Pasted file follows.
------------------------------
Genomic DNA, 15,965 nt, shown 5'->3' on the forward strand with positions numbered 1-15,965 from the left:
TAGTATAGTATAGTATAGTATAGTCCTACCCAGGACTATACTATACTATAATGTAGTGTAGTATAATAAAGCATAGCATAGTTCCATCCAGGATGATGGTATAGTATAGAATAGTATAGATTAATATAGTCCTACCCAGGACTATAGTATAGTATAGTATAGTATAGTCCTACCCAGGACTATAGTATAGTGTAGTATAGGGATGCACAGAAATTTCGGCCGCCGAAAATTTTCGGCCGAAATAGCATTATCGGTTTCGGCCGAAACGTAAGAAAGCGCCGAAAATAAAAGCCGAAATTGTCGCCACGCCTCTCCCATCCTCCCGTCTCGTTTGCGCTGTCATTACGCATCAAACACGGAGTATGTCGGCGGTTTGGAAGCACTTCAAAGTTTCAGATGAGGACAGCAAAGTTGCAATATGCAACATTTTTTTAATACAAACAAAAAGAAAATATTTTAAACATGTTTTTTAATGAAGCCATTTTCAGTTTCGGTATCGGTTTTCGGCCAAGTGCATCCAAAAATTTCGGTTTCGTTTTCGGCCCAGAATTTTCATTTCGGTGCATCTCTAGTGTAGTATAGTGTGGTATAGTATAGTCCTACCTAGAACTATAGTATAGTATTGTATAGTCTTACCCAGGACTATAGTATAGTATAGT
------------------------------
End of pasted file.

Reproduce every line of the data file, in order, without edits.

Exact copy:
Genomic DNA, 15,965 nt, shown 5'->3' on the forward strand with positions numbered 1-15,965 from the left:
TAGTATAGTATAGTATAGTATAGTCCTACCCAGGACTATACTATACTATAATGTAGTGTAGTATAATAAAGCATAGCATAGTTCCATCCAGGATGATGGTATAGTATAGAATAGTATAGATTAATATAGTCCTACCCAGGACTATAGTATAGTATAGTATAGTATAGTCCTACCCAGGACTATAGTATAGTGTAGTATAGGGATGCACAGAAATTTCGGCCGCCGAAAATTTTCGGCCGAAATAGCATTATCGGTTTCGGCCGAAACGTAAGAAAGCGCCGAAAATAAAAGCCGAAATTGTCGCCACGCCTCTCCCATCCTCCCGTCTCGTTTGCGCTGTCATTACGCATCAAACACGGAGTATGTCGGCGGTTTGGAAGCACTTCAAAGTTTCAGATGAGGACAGCAAAGTTGCAATATGCAACATTTTTTTAATACAAACAAAAAGAAAATATTTTAAACATGTTTTTTAATGAAGCCATTTTCAGTTTCGGTATCGGTTTTCGGCCAAGTGCATCCAAAAATTTCGGTTTCGTTTTCGGCCCAGAATTTTCATTTCGGTGCATCTCTAGTGTAGTATAGTGTGGTATAGTATAGTCCTACCTAGAACTATAGTATAGTATTGTATAGTCTTACCCAGGACTATAGTATAGTATAGT